The United States and China will resume military-to-military communications "in the coming months", US Defense Secretary Lloyd Austin said Friday, as Beijing hailed the "stabilising" security relations between the countries.

Austin met with his Chinese counterpart Dong Jun on the sidelines of the Shangri-La Dialogue in Singapore in the first substantive face-to-face talks between the two defence chiefs in 18 months.

Dong and Austin met for over an hour at the luxury hotel hosting the security forum that is attended by defence officials from around the world and in recent years has become a barometer of US-China relations.

Austin said telephone conversations between US and Chinese military commanders would resume "in the coming months", according to a readout released by the Pentagon.

He also welcomed plans for a "crisis-communications working group" with China by the end of the year, the statement said.

Describing the talks as "positive", Chinese defence spokesman Wu Qian told reporters that military-to-military relations were "currently stopping their decline and stabilising".

Wu cautioned that it was not possible for Beijing and Washington to solve all bilateral problems in one meeting, but said "talking is better than not talking".

This year's Shangri-La Dialogue comes a week after China held military drills around Taiwan and warned of war over the US-backed island following the inauguration of President Lai Ching-te, who Beijing has described as a "dangerous separatist".

Self-ruled Taiwan, which Beijing considers part of its territory, tops the list of disputes between the rivals.

China is also furious over the United States' deepening defence ties in the Asia-Pacific, particularly with the Philippines, and its regular deployment of warships and fighter jets in the Taiwan Strait and South China Sea.

Beijing views this as part of a decades-long US effort to contain it.

US President Joe Biden's administration and China have been stepping up communication to ease friction between the nuclear-armed rivals, with Secretary of State Antony Blinken visiting Beijing and Shanghai last month.

A key focus has been the resumption of military-to-military dialogue, which is seen as critical to preventing flashpoint disputes from spinning out of control.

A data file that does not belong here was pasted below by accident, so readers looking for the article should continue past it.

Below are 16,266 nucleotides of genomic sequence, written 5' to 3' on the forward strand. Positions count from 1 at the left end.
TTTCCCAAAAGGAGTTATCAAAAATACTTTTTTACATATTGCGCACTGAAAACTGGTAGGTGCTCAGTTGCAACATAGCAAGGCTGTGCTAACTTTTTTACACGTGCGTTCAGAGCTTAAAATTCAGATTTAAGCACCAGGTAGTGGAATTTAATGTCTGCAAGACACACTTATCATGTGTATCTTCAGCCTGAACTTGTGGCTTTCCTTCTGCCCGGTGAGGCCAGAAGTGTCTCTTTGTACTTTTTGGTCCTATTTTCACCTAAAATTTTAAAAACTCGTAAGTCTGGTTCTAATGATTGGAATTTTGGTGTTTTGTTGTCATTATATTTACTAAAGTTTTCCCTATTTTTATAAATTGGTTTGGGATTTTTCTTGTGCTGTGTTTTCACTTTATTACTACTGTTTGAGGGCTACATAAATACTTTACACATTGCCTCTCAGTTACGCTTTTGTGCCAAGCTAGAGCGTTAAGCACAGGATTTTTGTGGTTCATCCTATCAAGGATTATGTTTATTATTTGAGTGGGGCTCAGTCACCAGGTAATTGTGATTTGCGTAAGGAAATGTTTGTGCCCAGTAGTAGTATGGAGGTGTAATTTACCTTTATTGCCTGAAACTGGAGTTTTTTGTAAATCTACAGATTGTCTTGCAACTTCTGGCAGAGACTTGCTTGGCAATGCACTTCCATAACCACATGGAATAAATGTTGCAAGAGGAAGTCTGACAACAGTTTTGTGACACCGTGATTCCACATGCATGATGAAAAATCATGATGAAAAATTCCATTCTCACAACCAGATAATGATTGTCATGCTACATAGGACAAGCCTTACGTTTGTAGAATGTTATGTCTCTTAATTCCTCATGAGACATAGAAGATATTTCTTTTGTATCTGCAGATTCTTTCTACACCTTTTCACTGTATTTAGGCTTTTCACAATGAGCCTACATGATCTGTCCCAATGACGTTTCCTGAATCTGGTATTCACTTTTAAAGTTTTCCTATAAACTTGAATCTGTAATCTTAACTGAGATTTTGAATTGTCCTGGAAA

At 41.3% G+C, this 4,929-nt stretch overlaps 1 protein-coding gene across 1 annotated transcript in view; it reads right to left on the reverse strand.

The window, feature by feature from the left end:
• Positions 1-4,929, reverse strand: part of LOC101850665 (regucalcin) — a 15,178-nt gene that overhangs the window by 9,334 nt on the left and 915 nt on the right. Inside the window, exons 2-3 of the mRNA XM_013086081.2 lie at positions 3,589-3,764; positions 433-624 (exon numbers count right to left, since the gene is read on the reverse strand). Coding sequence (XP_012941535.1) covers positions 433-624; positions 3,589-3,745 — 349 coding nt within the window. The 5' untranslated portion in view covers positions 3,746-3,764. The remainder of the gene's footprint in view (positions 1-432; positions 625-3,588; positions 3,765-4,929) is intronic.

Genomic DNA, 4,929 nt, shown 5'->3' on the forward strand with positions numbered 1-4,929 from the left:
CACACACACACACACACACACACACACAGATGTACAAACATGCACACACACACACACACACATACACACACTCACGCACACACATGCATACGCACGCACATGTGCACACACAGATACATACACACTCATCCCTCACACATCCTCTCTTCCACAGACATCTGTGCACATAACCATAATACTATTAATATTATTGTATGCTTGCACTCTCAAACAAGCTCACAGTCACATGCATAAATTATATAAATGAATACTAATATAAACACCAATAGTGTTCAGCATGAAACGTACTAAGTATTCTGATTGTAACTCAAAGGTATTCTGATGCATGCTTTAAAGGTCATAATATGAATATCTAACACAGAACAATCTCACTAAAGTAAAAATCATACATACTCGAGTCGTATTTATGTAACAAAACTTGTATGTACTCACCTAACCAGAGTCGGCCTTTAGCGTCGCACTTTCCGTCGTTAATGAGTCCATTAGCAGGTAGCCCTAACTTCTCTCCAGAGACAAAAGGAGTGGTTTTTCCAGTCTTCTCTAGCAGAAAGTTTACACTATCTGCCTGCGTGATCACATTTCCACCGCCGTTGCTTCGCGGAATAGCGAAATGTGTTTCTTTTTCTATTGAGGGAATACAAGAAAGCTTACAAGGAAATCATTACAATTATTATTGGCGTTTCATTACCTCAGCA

China scrapped military communications with the United States in 2022 in response to then-US House Speaker Nancy Pelosi's visit to Taiwan.

Tensions between Washington and Beijing were stoked further during 2023 by issues including an alleged Chinese spy balloon that was shot down over US airspace, a meeting between Taiwan's then-president Tsai Ing-wen and Pelosi's successor Kevin McCarthy, and American military aid for Taipei.

The two sides agreed after a summit between Chinese leader Xi Jinping and Biden last November to restart high-level military talks.

That includes a communications channel between the US Indo-Pacific Command chief and Chinese commanders responsible for military operations near Taiwan, Japan and in the South China Sea.

- Pressure points -


Chinese and American forces have had a series of close encounters in the disputed waterway that China claims almost entirely.

Austin warned prior to Biden and Xi agreeing to resume military-to-military dialogue that accidents have the potential to spiral out of control, especially in the absence of open lines of communication between American and Chinese forces.

Friday's meeting between Austin and Dong follows a phone call between the pair in April, and offers hope of further military talks to cool tensions.

Austin's last significant interaction with a Chinese counterpart was in November 2022 when he met with Wei Fenghe in Cambodia.

Wei was subsequently replaced by Li Shangfu, who shook hands and spoke briefly with Austin at the Shangri-La Dialogue in 2023 but did not hold a formal meeting with him.

Austin and Dong will give speeches this weekend at the Shangri-La Dialogue in which they are expected to touch on a range of their nations' pressure points.

The United States, increasingly worried about China's fast-developing military capabilities, has been strengthening its alliances and partnerships in the region to counter China's growing assertiveness over Taiwan and in the South China Sea.

In the meeting, Austin underscored the United States' commitment to the one China policy, but insisted that it would continue to "fly, sail and operate" wherever international law allowed, the Pentagon readout said.

Philippine President Ferdinand Marcos, who has sought to deepen defence cooperation with the United States as he stands up to Chinese actions in waters off the Southeast Asia country, will deliver the Shangri-La Dialogue's keynote speech on Friday.